You likely have noticed how prevalent artificial intelligence (AI) and its related terms such as machine learning, neural networks, and big data analytics have become in the last several years in the world of cybersecurity. Doesn’t it make sense for the security industry to be searching for the next big thing given the distressing rate of incidents and breaches the world is currently experiencing? Maybe you - like I - have gone to big security events like the RSA Conference or Black Hat and come away confused as to how these analytic concepts relate to the everyday job of keeping an organization safe. What is the proper role of AI in cybersecurity and when will it assume that role in force?

One way to answer that question is to figure out where AI in cybersecurity is in its technology adoption lifecycle generally. And probably the best-known technology adoption lifecycle framework in the IT and security industry is Gartner’s Hype Cycle. Where do you think AI in cybersecurity is on this framework? I will give you my opinion at the end of this blog.

hype cycle.jpg

Figure 1 – Graphic of Gartner’s Hype Cycle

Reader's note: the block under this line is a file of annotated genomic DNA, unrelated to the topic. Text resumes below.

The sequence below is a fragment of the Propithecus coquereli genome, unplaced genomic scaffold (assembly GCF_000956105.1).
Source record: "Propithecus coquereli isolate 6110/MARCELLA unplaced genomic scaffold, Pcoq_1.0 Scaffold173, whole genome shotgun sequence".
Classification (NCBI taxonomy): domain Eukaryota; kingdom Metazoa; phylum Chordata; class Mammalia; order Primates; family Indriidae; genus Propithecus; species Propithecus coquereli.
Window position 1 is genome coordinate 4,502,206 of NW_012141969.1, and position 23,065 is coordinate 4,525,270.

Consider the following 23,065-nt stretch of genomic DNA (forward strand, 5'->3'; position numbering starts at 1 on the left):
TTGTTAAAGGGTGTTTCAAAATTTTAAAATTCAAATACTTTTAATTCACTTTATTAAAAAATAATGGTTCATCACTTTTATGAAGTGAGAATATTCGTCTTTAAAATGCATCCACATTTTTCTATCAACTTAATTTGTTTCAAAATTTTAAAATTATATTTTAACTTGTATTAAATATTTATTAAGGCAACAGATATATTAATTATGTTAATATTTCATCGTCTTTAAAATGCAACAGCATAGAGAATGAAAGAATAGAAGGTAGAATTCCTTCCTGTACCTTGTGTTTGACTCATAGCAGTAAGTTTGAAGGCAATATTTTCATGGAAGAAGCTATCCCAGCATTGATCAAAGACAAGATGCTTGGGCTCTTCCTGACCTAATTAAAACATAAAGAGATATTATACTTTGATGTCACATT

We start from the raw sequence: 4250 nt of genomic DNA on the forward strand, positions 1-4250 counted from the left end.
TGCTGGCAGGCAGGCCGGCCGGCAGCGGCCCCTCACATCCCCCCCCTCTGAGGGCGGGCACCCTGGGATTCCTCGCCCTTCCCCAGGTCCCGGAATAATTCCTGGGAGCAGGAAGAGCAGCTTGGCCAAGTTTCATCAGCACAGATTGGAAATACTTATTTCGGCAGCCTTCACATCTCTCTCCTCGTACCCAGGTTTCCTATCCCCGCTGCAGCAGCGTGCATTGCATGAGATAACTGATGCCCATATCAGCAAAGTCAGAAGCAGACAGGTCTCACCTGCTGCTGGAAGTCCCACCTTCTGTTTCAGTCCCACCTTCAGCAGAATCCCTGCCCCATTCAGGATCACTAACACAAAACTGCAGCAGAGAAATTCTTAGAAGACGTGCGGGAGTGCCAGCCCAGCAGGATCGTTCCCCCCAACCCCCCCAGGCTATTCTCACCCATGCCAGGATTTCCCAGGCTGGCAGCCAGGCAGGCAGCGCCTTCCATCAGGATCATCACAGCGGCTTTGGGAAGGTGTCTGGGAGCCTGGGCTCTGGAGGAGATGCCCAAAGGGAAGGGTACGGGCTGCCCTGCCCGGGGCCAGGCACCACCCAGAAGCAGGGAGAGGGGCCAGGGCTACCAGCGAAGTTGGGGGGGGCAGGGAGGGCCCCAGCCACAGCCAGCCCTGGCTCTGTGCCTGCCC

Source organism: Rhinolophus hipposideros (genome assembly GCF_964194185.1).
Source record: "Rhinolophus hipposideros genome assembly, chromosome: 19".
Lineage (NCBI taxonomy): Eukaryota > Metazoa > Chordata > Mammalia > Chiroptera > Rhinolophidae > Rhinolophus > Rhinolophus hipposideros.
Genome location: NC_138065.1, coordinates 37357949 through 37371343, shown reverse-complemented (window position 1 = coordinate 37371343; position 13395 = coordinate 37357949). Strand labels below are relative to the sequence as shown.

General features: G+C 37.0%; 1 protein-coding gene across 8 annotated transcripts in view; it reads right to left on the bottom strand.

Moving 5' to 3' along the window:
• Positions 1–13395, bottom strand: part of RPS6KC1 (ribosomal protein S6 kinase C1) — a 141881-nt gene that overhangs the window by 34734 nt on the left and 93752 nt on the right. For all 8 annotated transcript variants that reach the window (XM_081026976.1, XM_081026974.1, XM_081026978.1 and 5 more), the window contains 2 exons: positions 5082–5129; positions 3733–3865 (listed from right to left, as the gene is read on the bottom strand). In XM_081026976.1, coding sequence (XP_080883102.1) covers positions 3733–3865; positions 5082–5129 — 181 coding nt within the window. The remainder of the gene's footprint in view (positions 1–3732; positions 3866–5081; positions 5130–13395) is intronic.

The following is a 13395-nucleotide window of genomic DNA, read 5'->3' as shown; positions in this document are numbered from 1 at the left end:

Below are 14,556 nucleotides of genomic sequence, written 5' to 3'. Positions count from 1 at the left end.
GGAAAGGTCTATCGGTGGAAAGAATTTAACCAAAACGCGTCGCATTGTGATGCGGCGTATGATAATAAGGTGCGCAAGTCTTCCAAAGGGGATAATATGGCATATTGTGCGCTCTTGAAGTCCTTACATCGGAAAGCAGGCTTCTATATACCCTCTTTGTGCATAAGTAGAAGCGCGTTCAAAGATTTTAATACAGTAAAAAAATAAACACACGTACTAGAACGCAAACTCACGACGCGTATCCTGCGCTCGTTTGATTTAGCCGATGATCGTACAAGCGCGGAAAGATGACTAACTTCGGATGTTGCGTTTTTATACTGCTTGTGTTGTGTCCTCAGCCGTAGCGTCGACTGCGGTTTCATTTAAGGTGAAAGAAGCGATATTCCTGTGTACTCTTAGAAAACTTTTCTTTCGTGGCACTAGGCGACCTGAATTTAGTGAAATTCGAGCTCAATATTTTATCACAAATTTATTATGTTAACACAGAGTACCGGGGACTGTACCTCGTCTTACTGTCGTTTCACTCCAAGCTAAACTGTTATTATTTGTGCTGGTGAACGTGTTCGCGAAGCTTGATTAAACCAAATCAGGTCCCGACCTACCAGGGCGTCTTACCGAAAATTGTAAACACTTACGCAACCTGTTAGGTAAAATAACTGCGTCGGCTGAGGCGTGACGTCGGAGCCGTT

Enterprises Don’t Consistently Apply Security Basics

A fact to keep in mind when considering the next big thing in security is that we are in an industry where so many enterprises don’t consistently apply security basics and best practices such as regular patching, multi-factor authentication, security awareness training, email phishing protection, and regular system backups in their security programs. How important is the next big thing when the current basic things aren’t well implemented?

Let me very briefly define AI. AI is a form of computing where, as my colleague Herb Roitblat, one of Mimecast’s resident data scientists, defines as “a form of computerized problem solving with the means to solve a problem, but without the rules to do it.” Herb also often retorts, “If you can write the rules down to solve the problem, do it! If you can’t, consider AI.”